Supercharging Inter-Council Knowledge Sharing

by Wayne Eddy

I've thought for a long while that making the knowledge acquired and held by all local governments and their employees, easily and freely available for others within the sector (and beyond) to use and re-use, would go a very long way towards reducing duplication of effort across the sector and making Councils more efficient and more interesting and satisfying places to work.

I've done my best to share my knowledge with others over the past decade or so, through; mailing lists, and forums and especially through the Local Government Knowledge Base, a wiki-based website I've set up that is devoted to Local Government knowledge sharing. I've been successful to a degree, but can't help thinking about all the other knowledge held by other Councils and their employees, and how much better it would be if that knowledge was made available to a wider audience too.

In recent times I've been giving some thought to how to make this happen, and I believe there are four keys to this vision:

I don't think information about all topics needs to be stored in a single place. I do think however it is important that everyone knows where to share information about a particular topic, as this allows many people to contribute to the expansion and enhancement of that information over time.

I think "how" is actually more important than "where", and in my opinion that "how" should be - "on the web under a creative commons sharealike licence".

If you publish something under sharealike licence, derivative works must be published under a sharealike licence too. That is, if someone takes a document that I've published under a sharealike licence and then adds to it or improves it, if they publish it, they have to publish it under a sharealike licence too.

Now, if a few people benefit from my work directly that’s OK.

But, if people benefit from my work AND the work of the people who have benefited from my work that's even better.

BUT, if people benefit from my work AND the work of the people who have benefited from my work AND the work of the people who have benefited from the work of the people who have benefited from my work - that's a chain reaction of benefit that has the potential to change the world.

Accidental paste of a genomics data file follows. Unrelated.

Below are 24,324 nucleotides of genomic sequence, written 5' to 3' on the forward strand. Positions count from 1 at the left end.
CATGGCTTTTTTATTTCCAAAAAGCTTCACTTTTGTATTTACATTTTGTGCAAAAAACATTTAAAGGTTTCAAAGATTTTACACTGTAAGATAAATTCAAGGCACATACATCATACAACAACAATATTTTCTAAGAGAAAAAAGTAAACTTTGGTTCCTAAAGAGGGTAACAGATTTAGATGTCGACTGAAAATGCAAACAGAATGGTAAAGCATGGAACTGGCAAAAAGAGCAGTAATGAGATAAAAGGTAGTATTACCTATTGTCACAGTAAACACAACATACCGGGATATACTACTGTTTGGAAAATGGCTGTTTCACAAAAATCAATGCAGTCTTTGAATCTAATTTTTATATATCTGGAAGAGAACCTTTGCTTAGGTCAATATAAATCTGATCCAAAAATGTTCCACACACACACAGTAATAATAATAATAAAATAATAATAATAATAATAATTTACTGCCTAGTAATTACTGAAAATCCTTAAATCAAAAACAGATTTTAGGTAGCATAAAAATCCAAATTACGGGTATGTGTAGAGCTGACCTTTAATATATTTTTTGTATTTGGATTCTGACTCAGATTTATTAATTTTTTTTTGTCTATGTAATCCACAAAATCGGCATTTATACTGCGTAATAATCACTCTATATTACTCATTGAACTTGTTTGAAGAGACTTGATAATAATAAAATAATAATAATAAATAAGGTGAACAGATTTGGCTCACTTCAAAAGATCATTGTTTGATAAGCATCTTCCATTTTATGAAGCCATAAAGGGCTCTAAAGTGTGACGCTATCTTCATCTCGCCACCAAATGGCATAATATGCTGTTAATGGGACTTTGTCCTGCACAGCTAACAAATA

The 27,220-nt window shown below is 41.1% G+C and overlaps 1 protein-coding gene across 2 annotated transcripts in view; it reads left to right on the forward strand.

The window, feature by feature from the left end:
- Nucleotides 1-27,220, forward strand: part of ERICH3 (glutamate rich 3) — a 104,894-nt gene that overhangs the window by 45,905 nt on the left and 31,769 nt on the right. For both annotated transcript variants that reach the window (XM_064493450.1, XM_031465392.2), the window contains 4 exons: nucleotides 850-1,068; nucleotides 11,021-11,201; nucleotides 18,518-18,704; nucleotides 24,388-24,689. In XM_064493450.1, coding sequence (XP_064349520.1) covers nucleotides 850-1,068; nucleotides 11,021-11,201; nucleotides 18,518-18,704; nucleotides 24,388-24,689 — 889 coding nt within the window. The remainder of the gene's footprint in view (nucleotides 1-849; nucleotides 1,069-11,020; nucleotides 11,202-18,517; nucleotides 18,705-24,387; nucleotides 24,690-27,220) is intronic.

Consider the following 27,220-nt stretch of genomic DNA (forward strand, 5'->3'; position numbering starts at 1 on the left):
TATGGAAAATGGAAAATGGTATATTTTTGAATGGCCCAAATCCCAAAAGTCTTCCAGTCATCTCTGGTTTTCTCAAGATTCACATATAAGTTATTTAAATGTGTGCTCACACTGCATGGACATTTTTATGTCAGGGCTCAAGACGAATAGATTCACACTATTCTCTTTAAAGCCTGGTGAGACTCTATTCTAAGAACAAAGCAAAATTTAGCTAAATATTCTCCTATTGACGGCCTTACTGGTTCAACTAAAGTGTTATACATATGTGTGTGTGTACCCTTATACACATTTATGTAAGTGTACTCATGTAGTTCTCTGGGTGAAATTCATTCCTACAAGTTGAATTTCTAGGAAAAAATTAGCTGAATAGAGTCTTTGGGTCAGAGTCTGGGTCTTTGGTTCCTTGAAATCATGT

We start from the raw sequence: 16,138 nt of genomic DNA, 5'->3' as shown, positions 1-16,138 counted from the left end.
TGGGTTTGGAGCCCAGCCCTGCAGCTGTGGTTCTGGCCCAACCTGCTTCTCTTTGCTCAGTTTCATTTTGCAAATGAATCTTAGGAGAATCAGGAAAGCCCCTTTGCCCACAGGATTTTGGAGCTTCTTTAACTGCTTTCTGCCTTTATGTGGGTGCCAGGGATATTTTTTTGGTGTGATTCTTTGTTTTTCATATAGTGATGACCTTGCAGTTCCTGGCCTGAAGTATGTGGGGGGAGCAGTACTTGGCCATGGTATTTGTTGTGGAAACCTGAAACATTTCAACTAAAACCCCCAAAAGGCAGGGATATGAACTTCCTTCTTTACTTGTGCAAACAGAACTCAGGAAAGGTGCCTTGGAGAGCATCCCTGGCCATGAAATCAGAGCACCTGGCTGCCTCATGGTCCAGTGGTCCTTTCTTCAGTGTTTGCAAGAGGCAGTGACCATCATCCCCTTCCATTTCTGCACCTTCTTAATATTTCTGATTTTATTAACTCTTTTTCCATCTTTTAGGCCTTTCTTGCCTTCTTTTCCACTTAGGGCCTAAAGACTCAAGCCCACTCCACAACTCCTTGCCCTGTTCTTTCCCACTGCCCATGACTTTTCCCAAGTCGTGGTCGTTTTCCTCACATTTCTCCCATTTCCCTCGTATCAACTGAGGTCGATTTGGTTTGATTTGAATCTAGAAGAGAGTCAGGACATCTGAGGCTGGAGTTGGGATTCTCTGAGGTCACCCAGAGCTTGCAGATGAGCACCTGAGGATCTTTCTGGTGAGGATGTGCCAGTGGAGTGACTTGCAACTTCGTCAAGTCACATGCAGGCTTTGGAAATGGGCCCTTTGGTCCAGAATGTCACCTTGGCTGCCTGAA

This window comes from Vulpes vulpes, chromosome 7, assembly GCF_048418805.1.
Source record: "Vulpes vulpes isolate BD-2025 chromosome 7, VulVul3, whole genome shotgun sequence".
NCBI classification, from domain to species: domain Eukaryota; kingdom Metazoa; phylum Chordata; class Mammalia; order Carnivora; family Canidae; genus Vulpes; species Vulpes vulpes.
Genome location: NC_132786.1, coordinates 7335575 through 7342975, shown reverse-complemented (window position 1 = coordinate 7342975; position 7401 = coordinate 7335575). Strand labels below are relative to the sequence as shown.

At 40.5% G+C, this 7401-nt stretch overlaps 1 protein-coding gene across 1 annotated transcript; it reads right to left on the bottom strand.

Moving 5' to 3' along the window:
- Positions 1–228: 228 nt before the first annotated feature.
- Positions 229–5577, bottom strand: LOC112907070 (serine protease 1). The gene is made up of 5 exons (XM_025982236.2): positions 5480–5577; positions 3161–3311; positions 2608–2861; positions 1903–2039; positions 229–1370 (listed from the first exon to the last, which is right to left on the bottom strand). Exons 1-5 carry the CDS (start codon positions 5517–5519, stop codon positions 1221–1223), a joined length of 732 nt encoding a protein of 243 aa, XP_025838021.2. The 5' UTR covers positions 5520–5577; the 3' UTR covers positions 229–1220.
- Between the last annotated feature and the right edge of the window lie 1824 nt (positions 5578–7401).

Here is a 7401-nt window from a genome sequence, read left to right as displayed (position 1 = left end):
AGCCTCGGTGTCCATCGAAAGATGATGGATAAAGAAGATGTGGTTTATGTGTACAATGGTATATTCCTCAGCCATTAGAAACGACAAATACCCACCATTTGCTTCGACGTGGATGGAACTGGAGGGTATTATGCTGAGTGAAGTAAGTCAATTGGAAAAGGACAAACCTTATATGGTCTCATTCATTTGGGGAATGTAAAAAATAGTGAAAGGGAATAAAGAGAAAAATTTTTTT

As for findability, I know from experience that if you publish a quality informative article online under a creative commons licence, it rapidly becomes easy to find via a google search. (Don't take my word for it - search for "Asset Condition" or "Asset Renewal" or any of the other terms listed here.) And the easiest way to create a quality informative article on a particular topic is to have four or five people with an interest in and knowledge of that topic to get together (online or otherwise) to compare notes and put the article together. There are 500 plus Councils in Australia. It should be very easy to find dozens of people with knowledge about a given local government related topic, not just four or five.

This isn't a difficult technical challenge. It is just a matter of:

  1. Identifying which organisations would be willing to host content pages developed by Council staff and published under a creative commons licence,
  2. Identifying which Councils would be willing to encourage their staff to contribute to the development of these content pages,
  3. Creating a mechanism for putting Council staff at participating Councils with an interest in a particular topic in touch with each other with a view to creating a working group that would decide how to develop the page and where to host it,
  4. Getting at least one of the host organisations to maintain an index of all topics for which a working group has been created and a link to the page the working group has agreed to develop.

The real challenge I suspect is a cultural one. And that is the challenge of convincing senior management at a critical mass of Councils of the value of this concept, and getting them to encourage their staff to contribute to the project.

Do you agree or disagree? Should Councils be sharing knowledge openly and learning from each other, or are Local Government employees going to be more productive if they forget about sharing and the big picture and just concentrate on their day-to-day work and their own little insular worlds?